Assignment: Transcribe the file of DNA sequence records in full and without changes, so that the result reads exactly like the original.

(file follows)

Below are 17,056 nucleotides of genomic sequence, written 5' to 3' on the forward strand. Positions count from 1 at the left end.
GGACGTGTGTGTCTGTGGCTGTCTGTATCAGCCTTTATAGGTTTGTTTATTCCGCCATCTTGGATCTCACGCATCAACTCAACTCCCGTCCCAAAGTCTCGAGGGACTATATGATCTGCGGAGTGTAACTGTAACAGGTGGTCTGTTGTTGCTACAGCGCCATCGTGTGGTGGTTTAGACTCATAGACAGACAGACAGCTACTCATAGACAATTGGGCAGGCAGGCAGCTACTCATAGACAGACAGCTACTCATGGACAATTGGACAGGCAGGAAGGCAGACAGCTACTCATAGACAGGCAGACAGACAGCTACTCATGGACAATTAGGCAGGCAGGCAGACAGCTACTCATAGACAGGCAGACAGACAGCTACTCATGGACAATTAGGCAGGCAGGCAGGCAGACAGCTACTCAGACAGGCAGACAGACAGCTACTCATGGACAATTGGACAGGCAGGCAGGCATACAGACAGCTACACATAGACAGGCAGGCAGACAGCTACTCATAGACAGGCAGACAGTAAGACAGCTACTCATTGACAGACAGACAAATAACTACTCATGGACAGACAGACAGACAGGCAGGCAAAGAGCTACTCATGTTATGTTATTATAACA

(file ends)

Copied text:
Below are 17,056 nucleotides of genomic sequence, written 5' to 3' on the forward strand. Positions count from 1 at the left end.
GGACGTGTGTGTCTGTGGCTGTCTGTATCAGCCTTTATAGGTTTGTTTATTCCGCCATCTTGGATCTCACGCATCAACTCAACTCCCGTCCCAAAGTCTCGAGGGACTATATGATCTGCGGAGTGTAACTGTAACAGGTGGTCTGTTGTTGCTACAGCGCCATCGTGTGGTGGTTTAGACTCATAGACAGACAGACAGCTACTCATAGACAATTGGGCAGGCAGGCAGCTACTCATAGACAGACAGCTACTCATGGACAATTGGACAGGCAGGAAGGCAGACAGCTACTCATAGACAGGCAGACAGACAGCTACTCATGGACAATTAGGCAGGCAGGCAGACAGCTACTCATAGACAGGCAGACAGACAGCTACTCATGGACAATTAGGCAGGCAGGCAGGCAGACAGCTACTCAGACAGGCAGACAGACAGCTACTCATGGACAATTGGACAGGCAGGCAGGCATACAGACAGCTACACATAGACAGGCAGGCAGACAGCTACTCATAGACAGGCAGACAGTAAGACAGCTACTCATTGACAGACAGACAAATAACTACTCATGGACAGACAGACAGACAGGCAGGCAAAGAGCTACTCATGTTATGTTATTATAACA